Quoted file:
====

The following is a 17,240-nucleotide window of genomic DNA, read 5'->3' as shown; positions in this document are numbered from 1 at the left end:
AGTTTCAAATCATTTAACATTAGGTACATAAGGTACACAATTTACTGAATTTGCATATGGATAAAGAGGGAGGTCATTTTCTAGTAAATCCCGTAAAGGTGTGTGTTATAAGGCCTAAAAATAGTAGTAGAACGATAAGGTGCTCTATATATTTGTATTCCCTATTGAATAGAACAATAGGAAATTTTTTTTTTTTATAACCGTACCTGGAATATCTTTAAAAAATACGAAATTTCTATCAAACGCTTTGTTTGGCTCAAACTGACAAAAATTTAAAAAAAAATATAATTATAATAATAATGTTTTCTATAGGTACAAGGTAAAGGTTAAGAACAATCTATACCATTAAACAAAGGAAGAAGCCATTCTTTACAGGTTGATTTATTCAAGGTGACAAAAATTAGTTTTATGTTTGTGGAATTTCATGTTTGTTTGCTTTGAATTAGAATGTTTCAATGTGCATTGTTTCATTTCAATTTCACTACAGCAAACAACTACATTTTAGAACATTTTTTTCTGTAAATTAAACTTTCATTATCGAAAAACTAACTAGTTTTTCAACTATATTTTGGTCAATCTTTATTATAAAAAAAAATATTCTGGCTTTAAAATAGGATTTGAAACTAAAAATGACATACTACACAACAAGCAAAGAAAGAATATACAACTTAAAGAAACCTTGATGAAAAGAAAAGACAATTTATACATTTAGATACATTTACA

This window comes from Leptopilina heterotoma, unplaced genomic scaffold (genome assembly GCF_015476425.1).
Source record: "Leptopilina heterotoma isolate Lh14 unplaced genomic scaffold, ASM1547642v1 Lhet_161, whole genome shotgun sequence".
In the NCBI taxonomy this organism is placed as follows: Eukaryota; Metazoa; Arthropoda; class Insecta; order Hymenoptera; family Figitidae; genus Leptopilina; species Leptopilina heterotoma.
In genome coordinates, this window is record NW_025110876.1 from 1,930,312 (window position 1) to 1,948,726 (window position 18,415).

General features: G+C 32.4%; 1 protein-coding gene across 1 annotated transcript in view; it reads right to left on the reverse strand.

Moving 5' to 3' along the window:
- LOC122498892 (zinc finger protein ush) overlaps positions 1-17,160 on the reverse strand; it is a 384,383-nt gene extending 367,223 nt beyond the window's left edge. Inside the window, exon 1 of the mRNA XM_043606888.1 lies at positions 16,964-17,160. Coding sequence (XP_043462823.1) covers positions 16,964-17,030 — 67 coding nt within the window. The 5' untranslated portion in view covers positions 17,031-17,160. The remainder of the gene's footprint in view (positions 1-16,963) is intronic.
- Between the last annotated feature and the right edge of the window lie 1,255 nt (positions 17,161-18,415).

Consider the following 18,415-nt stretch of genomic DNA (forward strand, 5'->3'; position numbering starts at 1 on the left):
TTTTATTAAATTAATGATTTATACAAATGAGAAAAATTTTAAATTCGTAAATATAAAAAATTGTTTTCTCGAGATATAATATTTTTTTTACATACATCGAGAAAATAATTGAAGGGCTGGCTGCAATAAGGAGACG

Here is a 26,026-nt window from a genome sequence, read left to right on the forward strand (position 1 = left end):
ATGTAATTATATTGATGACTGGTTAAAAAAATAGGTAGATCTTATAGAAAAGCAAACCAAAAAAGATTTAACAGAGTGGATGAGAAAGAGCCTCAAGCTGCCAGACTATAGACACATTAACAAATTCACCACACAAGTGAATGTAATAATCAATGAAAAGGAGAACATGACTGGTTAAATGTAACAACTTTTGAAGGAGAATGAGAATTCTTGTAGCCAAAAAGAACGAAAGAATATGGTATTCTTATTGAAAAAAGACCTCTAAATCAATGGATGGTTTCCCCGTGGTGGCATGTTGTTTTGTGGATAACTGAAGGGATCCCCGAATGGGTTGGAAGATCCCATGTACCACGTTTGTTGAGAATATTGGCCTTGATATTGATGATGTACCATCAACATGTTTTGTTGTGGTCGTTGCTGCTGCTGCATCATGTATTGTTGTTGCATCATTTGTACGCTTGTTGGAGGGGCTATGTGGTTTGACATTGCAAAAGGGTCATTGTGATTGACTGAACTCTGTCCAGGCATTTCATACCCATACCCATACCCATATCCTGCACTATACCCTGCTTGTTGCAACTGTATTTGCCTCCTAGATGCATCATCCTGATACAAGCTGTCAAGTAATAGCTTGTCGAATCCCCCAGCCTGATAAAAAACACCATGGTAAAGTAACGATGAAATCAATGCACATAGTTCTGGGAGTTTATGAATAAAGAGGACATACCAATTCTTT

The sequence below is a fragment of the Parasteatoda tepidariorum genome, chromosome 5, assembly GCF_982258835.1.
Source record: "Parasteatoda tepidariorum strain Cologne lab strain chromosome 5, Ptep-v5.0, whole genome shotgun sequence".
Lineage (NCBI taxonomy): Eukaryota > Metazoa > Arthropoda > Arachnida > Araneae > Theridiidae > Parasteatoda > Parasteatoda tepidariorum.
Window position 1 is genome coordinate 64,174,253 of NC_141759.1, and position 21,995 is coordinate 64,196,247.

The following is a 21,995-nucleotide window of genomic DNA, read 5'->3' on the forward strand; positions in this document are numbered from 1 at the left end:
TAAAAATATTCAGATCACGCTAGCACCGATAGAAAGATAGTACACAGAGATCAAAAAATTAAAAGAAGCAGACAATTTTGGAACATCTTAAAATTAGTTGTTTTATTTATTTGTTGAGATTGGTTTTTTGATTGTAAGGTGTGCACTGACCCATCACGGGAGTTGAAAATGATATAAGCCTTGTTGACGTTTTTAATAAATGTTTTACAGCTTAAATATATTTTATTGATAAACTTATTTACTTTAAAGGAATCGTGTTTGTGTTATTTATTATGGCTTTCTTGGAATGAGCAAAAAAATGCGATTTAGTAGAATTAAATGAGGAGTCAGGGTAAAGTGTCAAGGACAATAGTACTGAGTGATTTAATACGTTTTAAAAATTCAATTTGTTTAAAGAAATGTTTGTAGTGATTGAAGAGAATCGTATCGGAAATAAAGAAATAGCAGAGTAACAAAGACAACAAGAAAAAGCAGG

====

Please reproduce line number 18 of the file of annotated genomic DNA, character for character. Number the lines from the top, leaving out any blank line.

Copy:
Window position 1 is genome coordinate 64,174,253 of NC_141759.1, and position 21,995 is coordinate 64,196,247.